Tiffany Neighborhood Overview

Information concerning the neighborhood history, characteristics, institutions and organizations, planning and development.


The Tiffany neighborhood is located on the western side of Grand Avenue along the section containing St. Louis University’s Medical Complex. The neighborhood is defined by Chouteau Avenue on the North, Interstate 44 on the South, Grand Boulevard on the East and 39th Street on the West.


The Tiffany neighborhood as well as present-day Shaw and McRee Town neighborhoods were originally part of the common fields laid out by the French west of Grand Avenue. These included the Cul de Sac Common and the St. Louis Common to the North and the Prairie des Noyers, laid out in 1769, to the South. During this early period, Grand lay far beyond the edge of the settlement of St. Louis. Settlers cultivated various crops in the outlying fields and constructed huts for overnight stays.

After the Louisiana Purchase, confirmation of ownership by various French families was secured from the American Government. With time, many in turn sold their tracts to land speculators. By the 1860s, much of the northern area, including what is now the Tiffany neighborhood, had become the property of Mrs. Mary McRee. The Compton and Dry’s pictorial atlas of 1875 offer several birds-eye views of the area. Except for a few houses on the perimeter streets, most of the land is made up of meadows and cornfields. Some industry had begun to develop towards the railroads to the north and in McRee City (now Forest Park Southwest), but for the most part the area remained undeveloped.

This began to change in 1888 when Mary McRee sold her land to a developer. Dundee Place was platted a year later, covering the area between McRee and Park Avenues, westward from Grand to Old Manchester Road (now Vandeventer). With the completion of the Grand Avenue Viaduct in 1890 and electrified streetcar lines by the turn of the century, the area was transformed into a middle-class commuter suburb. The neighborhood takes its name for one of these streetcar lines. The Tiffany line connected transit offices and shops at 39th Street, then called Tiffany Street, and Park with Chouteau Avenue.

During the same period, the beginnings of the present day medical complex emerged. The Josephine Heikamp Hospital opened in 1900 at Grand Boulevard and Henrietta Street. The same year, Bethesda General, that had begun as a refuge for abandoned children, was donated a hospital site at Grand and Vista Avenue. In 1903, St. Louis University re-established its medical department when it acquired the merged Marion-Sims-Beaumont Hospital medical college. The medical school was augmented by two hospitals: the Firmin Desloge, opened in 1933 and Cardinal Glennon Hospital for Children, opened by the Sisters of St. Mary in 1954.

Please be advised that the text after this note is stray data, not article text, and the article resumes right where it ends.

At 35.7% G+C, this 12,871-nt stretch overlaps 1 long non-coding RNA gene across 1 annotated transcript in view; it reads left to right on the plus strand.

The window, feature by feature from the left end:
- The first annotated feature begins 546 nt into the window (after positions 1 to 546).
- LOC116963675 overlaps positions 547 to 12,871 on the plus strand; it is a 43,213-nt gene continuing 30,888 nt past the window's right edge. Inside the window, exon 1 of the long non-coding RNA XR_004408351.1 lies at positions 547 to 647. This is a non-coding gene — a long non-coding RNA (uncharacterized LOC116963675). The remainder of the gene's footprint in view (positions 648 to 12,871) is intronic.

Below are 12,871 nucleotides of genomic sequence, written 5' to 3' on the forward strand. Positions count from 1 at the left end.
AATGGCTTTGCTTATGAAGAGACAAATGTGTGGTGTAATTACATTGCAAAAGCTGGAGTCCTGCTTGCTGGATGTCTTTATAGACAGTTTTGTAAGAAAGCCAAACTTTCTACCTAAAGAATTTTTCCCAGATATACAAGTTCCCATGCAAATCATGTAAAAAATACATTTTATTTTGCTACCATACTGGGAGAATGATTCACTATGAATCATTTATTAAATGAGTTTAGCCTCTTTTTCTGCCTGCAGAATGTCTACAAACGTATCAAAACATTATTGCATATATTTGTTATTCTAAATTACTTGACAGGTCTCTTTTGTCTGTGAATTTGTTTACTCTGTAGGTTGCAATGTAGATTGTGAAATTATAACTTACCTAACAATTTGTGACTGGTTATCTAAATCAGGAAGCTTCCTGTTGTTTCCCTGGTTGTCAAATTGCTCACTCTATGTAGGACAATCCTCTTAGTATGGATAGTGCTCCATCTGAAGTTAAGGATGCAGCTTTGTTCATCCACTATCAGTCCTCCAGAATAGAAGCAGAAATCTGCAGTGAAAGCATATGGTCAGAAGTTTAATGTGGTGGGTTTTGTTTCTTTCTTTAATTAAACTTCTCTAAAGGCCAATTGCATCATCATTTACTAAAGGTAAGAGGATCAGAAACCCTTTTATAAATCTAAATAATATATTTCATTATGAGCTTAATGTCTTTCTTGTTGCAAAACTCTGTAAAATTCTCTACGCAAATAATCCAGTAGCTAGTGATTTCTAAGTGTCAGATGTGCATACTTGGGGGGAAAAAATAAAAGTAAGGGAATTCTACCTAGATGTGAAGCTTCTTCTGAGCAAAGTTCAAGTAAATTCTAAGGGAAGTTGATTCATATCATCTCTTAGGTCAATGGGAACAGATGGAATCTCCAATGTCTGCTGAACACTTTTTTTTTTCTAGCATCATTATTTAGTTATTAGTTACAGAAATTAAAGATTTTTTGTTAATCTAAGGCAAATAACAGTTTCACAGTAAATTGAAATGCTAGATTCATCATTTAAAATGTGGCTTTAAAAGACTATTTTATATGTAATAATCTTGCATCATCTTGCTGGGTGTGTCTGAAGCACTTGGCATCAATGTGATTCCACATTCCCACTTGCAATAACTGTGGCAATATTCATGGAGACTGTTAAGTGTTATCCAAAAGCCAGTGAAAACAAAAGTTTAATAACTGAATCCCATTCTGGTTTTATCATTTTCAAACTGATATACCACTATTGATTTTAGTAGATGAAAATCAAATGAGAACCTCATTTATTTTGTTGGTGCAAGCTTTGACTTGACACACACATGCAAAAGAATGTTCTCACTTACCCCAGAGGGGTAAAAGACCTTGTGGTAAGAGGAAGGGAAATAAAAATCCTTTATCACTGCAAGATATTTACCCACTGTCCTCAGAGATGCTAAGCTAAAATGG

During the 1950’s and 1960’s, many of these institutions expanded their facilities, representing a demonstration of faith put in the medical center and its urban location when others chose to move to the county. The middle-class residential areas began to change radically in the mid-1960’s, within a few years of the construction of Interstate 44. The highway cut off the neighborhood from residential areas to the south, what is now the Shaw neighborhood. Tiffany, like many city neighborhoods during that time, experienced a general level of urban decay and middle-class flight to the suburbs.

In response the deterioration of residential areas, several of the medical institutions formed the Midtown Medical Center Redevelopment Corporation (MMCRC) in 1976. Through the redevelopment efforts of MMCRC, the Tiffany neighborhood was transformed. Newly painted and renovated homes surrounded a new community park and landscaped areas. With the changes in the tax laws in 1987, reinvestment stopped. By the late eighties, many apartments were vacant and landscaping had deteriorated. A number of apartments that had been designated for market rate by the original development plan were rented to government low-income tenants. These issues brought together members of the Tiffany Community Association to form a long rang plan in the early nineties. As a result of actions taken, the neighborhood has stabilized considerably and reinvestment once again begun.

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